You might think a market research conference would be a pretty boring way to spend three days, but think again. It was actually a lot less about traditional research and in many ways a lot more about understanding humanity. While many of the ideas presented, particularly from the keynoters, may not have been “hot off the press,” when looked at together and in the context of market research, they shed light on how brands and marketers need to do a much better job of truly understanding their customers and communicating with them in more personal ways.
“The Market Research Event” is an annual conference bringing together industry thought leaders, research companies and big brands to showcase new methodologies and research tools, company case studies and inspirational keynote speakers. This year’s conference was held October 20-22, and I walked away with five tips for making market research personal.
1. Harness the power of others.
In a presentation derived from his book, “Absolute Value”, Itamar Simonson spoke of the shifting relationship in customer decision-making among P, O and M: Prior experience, Others, and Marketers. We marketers are not the ones in control anymore, although many still want to think so. Rather, “others” are the star now, whether through reviews, social sharing or good old-fashioned word-of-mouth. Others have the credibility. How is your brand researching what others are saying? Are you changing your marketing tactics accordingly to not only raise awareness and communicate about your brand, but also to listen to the conversation your customers are having?
2. Build relationships.
Building relationships and trust were at the heart of a talk by Simon Sinek. While applicable to human relationships, the message is no different for brand relationships with its customers. If we as marketers and brands always insist on being right, fearing to admit failure and “spinning” our way out of tough situations, we will continue to erode what little trust we have left with our customers. Just interacting in the digital space is no good — it’s cold and transactional and not really a relationship.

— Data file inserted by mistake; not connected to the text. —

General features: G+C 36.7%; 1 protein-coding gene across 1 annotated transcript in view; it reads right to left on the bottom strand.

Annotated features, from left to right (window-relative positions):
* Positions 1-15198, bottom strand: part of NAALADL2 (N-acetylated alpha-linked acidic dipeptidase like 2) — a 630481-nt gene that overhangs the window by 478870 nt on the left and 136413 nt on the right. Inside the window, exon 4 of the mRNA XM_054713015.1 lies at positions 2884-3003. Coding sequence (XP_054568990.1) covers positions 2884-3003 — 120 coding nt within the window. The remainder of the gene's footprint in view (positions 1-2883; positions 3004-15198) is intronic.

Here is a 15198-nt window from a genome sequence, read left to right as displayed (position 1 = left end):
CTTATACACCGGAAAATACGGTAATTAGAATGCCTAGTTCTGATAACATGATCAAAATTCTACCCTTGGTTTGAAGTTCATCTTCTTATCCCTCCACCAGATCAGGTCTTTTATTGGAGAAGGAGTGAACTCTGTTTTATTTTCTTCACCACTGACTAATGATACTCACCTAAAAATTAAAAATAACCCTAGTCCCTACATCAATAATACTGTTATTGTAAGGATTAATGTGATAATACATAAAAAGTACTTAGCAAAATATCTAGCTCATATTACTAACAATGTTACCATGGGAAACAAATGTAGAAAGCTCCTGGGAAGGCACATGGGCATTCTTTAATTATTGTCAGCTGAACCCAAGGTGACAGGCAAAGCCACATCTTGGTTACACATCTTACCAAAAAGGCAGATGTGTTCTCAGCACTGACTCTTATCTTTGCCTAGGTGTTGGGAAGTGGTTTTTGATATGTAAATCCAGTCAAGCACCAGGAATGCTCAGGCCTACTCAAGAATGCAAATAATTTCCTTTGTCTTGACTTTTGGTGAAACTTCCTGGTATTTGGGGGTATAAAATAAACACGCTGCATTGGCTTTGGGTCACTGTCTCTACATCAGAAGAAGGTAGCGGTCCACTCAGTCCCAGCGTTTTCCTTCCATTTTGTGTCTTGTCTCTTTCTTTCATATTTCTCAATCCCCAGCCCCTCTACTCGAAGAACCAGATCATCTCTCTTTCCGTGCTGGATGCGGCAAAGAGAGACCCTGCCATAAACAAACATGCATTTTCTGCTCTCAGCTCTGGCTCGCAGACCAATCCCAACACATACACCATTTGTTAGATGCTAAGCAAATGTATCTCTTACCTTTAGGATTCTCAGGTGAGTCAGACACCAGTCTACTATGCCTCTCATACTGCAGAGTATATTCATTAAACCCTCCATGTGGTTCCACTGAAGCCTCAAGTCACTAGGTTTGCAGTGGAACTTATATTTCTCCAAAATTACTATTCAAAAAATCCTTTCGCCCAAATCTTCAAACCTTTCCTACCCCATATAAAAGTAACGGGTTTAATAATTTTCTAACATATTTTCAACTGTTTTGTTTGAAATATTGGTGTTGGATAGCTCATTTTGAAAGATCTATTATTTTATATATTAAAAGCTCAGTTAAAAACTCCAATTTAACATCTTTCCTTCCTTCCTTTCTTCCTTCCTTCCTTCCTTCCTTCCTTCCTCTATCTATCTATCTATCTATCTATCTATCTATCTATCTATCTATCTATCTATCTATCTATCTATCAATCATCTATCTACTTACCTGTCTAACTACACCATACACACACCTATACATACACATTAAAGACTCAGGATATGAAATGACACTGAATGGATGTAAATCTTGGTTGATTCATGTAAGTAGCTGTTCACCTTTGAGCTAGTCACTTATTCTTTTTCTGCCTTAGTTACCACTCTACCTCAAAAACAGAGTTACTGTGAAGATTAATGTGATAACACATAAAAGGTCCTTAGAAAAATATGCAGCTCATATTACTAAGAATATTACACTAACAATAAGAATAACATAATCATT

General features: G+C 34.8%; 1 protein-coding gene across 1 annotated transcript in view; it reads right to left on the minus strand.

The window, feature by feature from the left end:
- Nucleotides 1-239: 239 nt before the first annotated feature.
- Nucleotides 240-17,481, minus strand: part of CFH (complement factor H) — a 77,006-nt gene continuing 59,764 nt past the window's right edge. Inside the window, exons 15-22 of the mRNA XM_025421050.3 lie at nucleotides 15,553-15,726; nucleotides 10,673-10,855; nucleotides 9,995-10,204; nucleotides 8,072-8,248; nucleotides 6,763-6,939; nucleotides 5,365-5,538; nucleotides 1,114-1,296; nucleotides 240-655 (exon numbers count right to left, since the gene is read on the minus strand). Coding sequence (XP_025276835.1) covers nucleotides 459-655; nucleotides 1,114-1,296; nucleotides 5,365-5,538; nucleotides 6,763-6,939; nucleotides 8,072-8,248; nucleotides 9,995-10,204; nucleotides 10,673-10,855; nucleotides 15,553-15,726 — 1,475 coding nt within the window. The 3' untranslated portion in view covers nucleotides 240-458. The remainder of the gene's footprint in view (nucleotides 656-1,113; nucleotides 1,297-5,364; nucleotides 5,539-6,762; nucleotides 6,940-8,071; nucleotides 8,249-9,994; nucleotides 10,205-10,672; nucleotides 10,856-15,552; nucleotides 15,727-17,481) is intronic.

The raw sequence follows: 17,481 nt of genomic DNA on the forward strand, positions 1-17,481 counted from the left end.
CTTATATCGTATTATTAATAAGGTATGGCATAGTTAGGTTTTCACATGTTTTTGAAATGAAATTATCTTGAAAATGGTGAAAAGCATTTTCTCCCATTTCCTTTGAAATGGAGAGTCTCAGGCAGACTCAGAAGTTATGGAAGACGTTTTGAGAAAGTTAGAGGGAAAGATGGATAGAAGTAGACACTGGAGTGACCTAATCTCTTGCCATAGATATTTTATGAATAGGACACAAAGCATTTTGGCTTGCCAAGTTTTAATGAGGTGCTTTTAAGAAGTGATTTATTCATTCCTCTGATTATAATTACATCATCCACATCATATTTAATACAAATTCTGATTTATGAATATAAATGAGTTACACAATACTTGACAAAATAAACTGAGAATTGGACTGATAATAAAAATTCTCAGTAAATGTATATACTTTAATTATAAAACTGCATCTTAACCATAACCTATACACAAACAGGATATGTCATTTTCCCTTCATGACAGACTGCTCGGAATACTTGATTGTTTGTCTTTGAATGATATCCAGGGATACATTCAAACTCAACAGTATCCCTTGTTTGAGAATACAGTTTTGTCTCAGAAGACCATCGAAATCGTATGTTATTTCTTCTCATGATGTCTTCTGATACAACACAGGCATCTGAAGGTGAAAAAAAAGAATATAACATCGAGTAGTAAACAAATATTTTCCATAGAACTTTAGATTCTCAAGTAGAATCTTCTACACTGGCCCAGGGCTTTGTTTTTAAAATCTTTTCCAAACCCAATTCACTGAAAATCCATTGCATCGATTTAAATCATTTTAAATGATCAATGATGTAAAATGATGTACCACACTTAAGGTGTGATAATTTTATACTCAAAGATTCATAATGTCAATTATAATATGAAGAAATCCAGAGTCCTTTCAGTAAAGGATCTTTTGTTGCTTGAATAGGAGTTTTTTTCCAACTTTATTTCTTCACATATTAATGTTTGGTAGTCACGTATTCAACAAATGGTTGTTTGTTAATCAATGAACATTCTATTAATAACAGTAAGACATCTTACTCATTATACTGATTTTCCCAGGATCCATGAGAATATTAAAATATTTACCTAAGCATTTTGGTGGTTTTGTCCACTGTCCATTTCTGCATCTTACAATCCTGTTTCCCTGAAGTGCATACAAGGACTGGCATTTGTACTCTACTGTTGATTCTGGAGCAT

Throughout his engaging talk, I was reminded of the classic United Airlines commercial that was about the importance of relationships, and not just doing business “by a phone call and a fax” as the advertisement says. How many real relationships does your brand have with its customers? Does your brand make the effort to build trust?
3. Realize that not everyone’s a connoisseur.
Youngme Moon spoke about the power of being “different.” She used the analogy that as brands, we are connoisseurs of our product category, and we make the false assumption that our customers are connoisseurs as well. They are not. And just because we as connoisseurs see giant competitive differences in our 1.7 percent higher efficiency or our 2-year longer warranty or our better/faster/nicer service, to our customers it is often all the same. As brands, we keep up with the competition instead of truly being different and offering something that a non-connoisseur would notice. “To be different is to be alone,” and unfortunately many brands lack boldness to be different.
4. Tell stories.
Telling stories was at the core of many presentations. Humans are natural storytellers, and everyone loves a good story. As market researchers we do our research reports and dashboards and present data, not a story. As marketers, we are very good at telling the rational, the facts and figures, the information we think people need to hear, but they want to hear a story. There’s an emotional aspect to every purchase, even in the B2B world that we work in at Two Rivers Marketing. We neglect the emotional too frequently and are missing a bigger opportunity to connect with customers and engage them with a story.
5. Look outside your industry.
While our agency focuses primarily on B2B brands, this research conference offered up examples, case studies and insights from Motrin, ESPN, ADT, Heineken, the BBC, MetLife, the Detroit Institute of Arts and more. There’s great value in approaching market research and marketing by taking a wider view than the category you work in.
While you may be a connoisseur of your own category, the best research findings and marketing approaches are rooted in human insights and not in your product or category insights. Go beyond your category and address someone’s human needs — a trusting relationship, a good story, connections with others, etc. — to find the real insight to your marketing.
And that’s not boring at all.